“We were in our own bubble when we first made it,” recalls Matthew Whittet, the writer behind Windmill Theatre’s critically acclaimed play and feature film, Girl Asleep.
“I think, when we took it out to the world, people went, ‘What the hell is this?’ They looked at [Girl Asleep] as something so idiosyncratic – which was nice, it was really exciting.”
After premiering at the 2015 Adelaide Film Festival, Girl Asleep went on to win 12 national and international awards (including Most Popular Feature at the Adelaide Film Festival, The Age Critics Prize at Melbourne International Film Festival and the Grand Jury Prize at the Seattle International Film Festival) and screen in more than 100 cities worldwide.
Whittet adapted the screenplay from the original play, which premiered at the 2014 Adelaide Festival. Now, it’s returning to the stage at the Adelaide Festival Centre this month.
The absurd and surreal coming-of-age story illustrates the awkwardness and angst of puberty, complete with cringe-y parents and bitchy schoolgirls. It follows the chronically shy Greta Driscoll on her 15th birthday, frozen in the spotlight at a party she doesn’t want, when a stranger arrives and propels her into a parallel fantasy world full of fantastical creatures.
Both the play and film are swathed in a dreamy, kitschy ’70s Australiana aesthetic, courtesy of AACTA-award-winning designer Jonathon Oxlade. Broadsheet’s Patrick Boyle wrote that the film “feels like Wes Anderson remade Alice in Wonderland in suburban Australia”. Whittet describes it as an “Australian [type of] knockabout stupidness”. But it’s a story that’s resounded with critics and audiences worldwide.
“It’s a universal story, of someone coming to terms with growing up, and not wanting to face the peer pressure that can push people into making choices about their sexuality or a sexual awakening when they’re not ready, or they don’t want to,” says Whittet. “And I look at that, and I just go, ‘People go through that!’ Whether you’re here [in Australia] or anywhere.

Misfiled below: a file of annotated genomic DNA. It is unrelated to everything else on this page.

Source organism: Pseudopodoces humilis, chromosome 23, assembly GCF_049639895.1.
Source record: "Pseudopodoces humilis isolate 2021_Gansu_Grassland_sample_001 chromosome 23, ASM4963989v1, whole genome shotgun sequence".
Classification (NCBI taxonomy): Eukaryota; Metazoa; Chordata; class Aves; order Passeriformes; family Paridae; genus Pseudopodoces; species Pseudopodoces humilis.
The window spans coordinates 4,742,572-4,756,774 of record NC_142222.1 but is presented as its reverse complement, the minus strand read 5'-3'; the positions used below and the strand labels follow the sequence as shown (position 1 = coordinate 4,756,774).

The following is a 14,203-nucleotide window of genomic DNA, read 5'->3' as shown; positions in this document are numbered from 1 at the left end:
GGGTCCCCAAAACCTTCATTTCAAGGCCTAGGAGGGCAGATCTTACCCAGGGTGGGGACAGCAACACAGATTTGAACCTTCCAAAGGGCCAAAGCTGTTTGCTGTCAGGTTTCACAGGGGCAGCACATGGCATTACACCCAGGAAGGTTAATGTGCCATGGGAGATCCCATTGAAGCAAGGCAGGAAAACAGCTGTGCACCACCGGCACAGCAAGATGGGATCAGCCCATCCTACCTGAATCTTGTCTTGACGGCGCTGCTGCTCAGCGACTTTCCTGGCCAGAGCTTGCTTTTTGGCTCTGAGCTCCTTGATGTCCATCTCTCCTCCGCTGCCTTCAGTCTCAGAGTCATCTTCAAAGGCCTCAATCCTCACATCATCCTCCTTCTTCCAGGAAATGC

“By making it here, in our own little space, a certain kind of Australianness emerges that you’re not necessarily aware of until other people from overseas go, ‘Oh, that’s so Australian!’”
Directed by Windmill’s artistic director Rosemary Myers, the 2015 adaptation of Girl Asleep is Windmill’s first feature film (which led to the creation of the company’s Windmill Pictures arm). Whittet describes the process of going from stage to screen as thrilling but rigorous. “It went through a huge change when we did the film. In some ways, doing the film meant we had to get inside the kernel of the story – the heart of it, and make sure that was all working,” says Whittet. “Doing the film all of a sudden meant, ‘Oh, we could have different characters, we could do different locations’ … but we didn’t want to lose the kind of joy that the theatre brings to it.”
The on-stage remount reunites much of the original cast: Ellen Steele (The Club) returns as Greta, alongside Amber McMahon (School Dance, North by Northwest) and Whittet as her parents (who reprise their roles in the film). They’re joined by Sheridan Harbridge (Girl Asleep Belvoir, Muriel’s Wedding The Musical) and Antoine Jelk (A View From The Bridge). Whittet is excited for audiences to see the story’s latest iteration, back at its original stage home.
“I think the play is kind of crazier,” he says. “There are some bigger, weirder leaps of imagination that you can’t quite do the same on film. On stage you can just say something, and all of a sudden we go, ‘Okay, well we’re here now! You’re either with us or you’re not.’ It kind of comes out of a playfulness, and a sort of joy, and a silliness as well. Sometimes when it’s just fun, it can make its own kind of sense. It finds its own rhythms and its feet … It’s a joyful thing to get back into.”
Girl Asleep runs from September 12 to 21 at the Adelaide Festival Centre.